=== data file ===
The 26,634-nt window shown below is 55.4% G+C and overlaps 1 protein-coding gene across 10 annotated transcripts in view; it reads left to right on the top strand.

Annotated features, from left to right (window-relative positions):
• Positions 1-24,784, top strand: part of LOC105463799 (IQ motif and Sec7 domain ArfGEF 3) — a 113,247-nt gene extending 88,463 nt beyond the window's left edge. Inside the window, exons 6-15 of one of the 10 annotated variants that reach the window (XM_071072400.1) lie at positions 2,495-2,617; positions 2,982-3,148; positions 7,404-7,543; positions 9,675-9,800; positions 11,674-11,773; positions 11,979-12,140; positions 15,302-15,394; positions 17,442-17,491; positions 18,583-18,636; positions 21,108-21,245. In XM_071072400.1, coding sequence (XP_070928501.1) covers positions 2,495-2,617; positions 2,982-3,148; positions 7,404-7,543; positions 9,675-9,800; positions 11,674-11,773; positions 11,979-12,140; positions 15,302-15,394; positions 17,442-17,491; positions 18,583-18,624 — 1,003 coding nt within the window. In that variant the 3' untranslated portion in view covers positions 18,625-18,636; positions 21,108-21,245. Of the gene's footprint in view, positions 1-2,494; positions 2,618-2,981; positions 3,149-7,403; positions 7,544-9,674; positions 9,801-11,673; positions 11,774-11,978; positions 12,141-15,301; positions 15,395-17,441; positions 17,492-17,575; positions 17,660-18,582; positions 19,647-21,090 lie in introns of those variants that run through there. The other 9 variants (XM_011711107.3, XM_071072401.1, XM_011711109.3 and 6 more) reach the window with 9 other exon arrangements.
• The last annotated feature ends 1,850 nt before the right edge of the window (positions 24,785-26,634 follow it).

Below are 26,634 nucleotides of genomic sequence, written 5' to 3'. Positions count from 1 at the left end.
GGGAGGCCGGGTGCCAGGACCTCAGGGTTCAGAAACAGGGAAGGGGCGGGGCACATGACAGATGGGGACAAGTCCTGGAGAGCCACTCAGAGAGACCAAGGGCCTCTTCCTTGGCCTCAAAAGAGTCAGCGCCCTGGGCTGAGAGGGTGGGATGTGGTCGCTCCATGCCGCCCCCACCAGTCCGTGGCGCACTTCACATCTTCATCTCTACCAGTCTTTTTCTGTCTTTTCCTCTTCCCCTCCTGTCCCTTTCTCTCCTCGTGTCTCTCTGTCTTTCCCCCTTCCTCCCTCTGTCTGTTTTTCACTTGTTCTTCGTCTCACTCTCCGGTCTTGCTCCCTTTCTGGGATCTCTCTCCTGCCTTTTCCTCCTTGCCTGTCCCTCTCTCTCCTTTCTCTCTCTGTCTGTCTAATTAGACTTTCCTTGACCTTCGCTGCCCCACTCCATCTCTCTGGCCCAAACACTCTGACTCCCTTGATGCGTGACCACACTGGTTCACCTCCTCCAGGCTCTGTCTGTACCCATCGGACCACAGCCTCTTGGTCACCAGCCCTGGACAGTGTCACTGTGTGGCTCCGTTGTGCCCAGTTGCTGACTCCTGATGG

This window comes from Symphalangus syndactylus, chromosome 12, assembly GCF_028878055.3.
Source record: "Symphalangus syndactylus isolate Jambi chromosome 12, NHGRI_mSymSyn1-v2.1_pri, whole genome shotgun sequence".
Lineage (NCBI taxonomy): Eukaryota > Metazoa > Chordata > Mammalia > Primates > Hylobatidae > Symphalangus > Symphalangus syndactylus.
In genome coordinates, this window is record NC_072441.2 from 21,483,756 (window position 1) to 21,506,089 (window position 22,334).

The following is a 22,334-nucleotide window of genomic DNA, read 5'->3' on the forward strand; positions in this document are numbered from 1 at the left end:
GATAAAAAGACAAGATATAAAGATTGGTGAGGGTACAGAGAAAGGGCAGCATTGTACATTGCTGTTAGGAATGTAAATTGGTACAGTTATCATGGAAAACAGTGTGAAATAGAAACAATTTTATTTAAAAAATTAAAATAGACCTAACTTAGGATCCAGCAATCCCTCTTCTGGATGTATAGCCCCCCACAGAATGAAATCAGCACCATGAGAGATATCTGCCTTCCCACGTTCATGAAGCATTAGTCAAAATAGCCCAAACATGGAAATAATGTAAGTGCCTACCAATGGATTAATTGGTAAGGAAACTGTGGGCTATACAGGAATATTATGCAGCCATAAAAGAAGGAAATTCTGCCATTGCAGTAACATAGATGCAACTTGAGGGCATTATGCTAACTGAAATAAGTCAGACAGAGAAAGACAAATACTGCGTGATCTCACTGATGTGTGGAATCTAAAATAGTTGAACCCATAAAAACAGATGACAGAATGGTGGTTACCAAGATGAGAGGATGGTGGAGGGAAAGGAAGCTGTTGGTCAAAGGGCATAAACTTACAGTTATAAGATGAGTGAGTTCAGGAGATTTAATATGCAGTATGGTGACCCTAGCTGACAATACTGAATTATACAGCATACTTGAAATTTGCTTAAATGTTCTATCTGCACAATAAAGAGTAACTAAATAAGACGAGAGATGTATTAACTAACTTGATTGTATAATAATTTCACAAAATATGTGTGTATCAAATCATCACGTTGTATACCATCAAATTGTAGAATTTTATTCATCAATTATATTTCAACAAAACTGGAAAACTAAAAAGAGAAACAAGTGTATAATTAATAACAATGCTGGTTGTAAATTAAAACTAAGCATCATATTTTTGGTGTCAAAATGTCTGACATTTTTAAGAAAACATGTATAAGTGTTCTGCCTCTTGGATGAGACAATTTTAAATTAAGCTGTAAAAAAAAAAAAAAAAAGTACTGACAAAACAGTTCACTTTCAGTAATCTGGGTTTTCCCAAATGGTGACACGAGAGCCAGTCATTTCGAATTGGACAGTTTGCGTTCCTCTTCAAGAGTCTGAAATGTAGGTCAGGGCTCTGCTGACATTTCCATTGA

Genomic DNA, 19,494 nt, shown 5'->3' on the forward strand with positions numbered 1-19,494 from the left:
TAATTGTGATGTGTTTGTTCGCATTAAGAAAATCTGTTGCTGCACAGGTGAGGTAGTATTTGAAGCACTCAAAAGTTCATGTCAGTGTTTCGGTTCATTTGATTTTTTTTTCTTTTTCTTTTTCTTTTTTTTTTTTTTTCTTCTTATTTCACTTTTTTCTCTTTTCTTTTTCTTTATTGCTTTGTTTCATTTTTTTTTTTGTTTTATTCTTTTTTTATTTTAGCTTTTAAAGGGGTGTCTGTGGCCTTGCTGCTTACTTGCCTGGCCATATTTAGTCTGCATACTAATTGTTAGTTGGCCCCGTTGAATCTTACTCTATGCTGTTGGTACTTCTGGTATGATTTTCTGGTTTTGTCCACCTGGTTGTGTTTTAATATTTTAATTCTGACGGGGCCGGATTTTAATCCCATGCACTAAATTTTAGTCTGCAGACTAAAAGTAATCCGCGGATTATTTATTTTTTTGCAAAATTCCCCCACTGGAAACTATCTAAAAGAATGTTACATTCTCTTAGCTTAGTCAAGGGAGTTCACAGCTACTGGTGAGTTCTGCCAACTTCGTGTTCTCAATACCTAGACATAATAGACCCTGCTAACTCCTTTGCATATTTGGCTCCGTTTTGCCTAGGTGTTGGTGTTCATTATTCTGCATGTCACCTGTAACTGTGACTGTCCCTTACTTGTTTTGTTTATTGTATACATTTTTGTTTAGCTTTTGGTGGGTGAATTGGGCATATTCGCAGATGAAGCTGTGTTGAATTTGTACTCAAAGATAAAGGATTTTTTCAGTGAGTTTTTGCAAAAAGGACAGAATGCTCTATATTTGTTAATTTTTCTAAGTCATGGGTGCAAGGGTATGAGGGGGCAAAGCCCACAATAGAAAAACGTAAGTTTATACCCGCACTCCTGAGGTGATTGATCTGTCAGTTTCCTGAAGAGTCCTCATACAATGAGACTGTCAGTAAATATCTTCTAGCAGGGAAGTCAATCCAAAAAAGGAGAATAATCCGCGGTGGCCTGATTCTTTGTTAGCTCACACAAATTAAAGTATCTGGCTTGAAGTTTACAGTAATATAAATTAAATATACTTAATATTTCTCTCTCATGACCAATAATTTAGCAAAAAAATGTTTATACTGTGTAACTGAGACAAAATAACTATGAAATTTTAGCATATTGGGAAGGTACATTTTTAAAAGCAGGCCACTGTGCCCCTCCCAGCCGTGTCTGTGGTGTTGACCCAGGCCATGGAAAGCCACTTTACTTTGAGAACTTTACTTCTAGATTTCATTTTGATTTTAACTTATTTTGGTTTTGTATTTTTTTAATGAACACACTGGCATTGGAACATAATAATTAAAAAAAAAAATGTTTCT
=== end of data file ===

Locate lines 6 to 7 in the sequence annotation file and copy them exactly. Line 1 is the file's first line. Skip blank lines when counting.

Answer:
GGGAGGCCGGGTGCCAGGACCTCAGGGTTCAGAAACAGGGAAGGGGCGGGGCACATGACAGATGGGGACAAGTCCTGGAGAGCCACTCAGAGAGACCAAGGGCCTCTTCCTTGGCCTCAAAAGAGTCAGCGCCCTGGGCTGAGAGGGTGGGATGTGGTCGCTCCATGCCGCCCCCACCAGTCCGTGGCGCACTTCACATCTTCATCTCTACCAGTCTTTTTCTGTCTTTTCCTCTTCCCCTCCTGTCCCTTTCTCTCCTCGTGTCTCTCTGTCTTTCCCCCTTCCTCCCTCTGTCTGTTTTTCACTTGTTCTTCGTCTCACTCTCCGGTCTTGCTCCCTTTCTGGGATCTCTCTCCTGCCTTTTCCTCCTTGCCTGTCCCTCTCTCTCCTTTCTCTCTCTGTCTGTCTAATTAGACTTTCCTTGACCTTCGCTGCCCCACTCCATCTCTCTGGCCCAAACACTCTGACTCCCTTGATGCGTGACCACACTGGTTCACCTCCTCCAGGCTCTGTCTGTACCCATCGGACCACAGCCTCTTGGTCACCAGCCCTGGACAGTGTCACTGTGTGGCTCCGTTGTGCCCAGTTGCTGACTCCTGATGG

This window comes from Symphalangus syndactylus, chromosome 12, assembly GCF_028878055.3.